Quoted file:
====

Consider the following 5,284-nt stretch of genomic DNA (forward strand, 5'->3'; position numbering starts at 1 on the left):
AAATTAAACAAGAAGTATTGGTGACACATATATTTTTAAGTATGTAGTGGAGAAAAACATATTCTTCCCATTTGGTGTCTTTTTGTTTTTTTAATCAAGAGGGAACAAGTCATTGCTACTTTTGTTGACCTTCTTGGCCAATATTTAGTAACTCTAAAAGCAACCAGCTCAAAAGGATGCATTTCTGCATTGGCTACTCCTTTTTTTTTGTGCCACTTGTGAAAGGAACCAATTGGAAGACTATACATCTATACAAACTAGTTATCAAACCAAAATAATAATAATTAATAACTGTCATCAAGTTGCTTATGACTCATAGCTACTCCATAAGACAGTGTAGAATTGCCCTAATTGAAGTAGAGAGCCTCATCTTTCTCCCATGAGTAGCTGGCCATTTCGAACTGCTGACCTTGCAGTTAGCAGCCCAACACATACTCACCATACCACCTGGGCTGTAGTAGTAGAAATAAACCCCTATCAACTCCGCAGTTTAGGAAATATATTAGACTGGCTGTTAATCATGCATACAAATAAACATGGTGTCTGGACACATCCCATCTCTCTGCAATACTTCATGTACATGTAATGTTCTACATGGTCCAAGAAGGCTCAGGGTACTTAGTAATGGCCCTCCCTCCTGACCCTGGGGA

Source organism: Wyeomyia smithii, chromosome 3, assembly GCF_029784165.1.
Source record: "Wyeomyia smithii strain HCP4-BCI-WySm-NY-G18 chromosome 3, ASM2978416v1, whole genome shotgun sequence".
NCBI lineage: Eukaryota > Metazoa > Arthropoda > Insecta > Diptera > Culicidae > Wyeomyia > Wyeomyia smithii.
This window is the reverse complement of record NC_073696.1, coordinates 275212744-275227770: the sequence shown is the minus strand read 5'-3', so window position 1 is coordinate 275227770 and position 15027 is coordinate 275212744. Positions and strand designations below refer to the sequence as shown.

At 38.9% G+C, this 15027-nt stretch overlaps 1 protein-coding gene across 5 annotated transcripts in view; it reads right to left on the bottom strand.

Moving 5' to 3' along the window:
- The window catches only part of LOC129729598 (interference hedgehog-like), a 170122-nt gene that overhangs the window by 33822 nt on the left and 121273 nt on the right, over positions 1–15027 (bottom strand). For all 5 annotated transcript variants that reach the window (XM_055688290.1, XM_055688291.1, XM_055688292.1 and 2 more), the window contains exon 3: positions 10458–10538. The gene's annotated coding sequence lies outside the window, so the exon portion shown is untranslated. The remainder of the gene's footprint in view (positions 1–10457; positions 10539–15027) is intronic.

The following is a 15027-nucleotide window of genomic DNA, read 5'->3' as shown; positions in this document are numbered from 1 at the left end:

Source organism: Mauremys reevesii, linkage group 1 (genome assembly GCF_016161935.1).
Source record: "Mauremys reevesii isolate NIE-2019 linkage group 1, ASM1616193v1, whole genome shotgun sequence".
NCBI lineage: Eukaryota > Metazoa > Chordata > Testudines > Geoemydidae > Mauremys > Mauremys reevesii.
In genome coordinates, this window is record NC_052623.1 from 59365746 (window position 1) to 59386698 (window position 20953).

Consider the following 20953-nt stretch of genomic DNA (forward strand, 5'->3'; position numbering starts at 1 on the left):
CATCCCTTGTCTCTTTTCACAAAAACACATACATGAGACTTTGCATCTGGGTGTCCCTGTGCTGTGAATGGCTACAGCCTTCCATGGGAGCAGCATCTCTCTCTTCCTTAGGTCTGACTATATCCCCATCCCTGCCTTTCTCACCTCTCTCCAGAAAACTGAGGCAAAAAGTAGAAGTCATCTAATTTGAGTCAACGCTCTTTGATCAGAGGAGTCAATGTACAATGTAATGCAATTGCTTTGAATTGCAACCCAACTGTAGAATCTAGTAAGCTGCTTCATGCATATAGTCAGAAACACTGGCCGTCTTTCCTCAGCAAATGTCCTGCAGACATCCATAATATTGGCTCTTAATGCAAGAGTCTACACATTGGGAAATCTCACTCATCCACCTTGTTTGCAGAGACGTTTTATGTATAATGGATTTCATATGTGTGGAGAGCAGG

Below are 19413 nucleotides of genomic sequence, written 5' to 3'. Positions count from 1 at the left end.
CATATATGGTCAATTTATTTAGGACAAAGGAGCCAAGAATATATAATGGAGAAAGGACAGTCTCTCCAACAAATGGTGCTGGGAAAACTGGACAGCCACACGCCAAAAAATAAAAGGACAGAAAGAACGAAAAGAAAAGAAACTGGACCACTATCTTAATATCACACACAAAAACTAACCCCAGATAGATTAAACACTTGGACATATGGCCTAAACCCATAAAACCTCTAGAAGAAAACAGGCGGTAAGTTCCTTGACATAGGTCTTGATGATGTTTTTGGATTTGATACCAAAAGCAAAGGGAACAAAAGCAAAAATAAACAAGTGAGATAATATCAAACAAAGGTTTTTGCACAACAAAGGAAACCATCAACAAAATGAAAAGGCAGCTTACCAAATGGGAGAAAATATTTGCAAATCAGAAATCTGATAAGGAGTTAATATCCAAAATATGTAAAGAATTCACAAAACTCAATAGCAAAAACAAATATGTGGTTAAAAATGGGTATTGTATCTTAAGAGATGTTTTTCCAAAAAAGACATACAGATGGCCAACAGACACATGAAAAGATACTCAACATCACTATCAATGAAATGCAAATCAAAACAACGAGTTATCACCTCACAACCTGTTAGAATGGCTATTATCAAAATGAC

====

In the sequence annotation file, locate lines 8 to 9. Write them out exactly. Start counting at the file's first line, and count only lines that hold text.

Moving 5' to 3' along the window:
- The window catches only part of LOC129729598 (interference hedgehog-like), a 170122-nt gene that overhangs the window by 33822 nt on the left and 121273 nt on the right, over positions 1–15027 (bottom strand). For all 5 annotated transcript variants that reach the window (XM_055688290.1, XM_055688291.1, XM_055688292.1 and 2 more), the window contains exon 3: positions 10458–10538. The gene's annotated coding sequence lies outside the window, so the exon portion shown is untranslated. The remainder of the gene's footprint in view (positions 1–10457; positions 10539–15027) is intronic.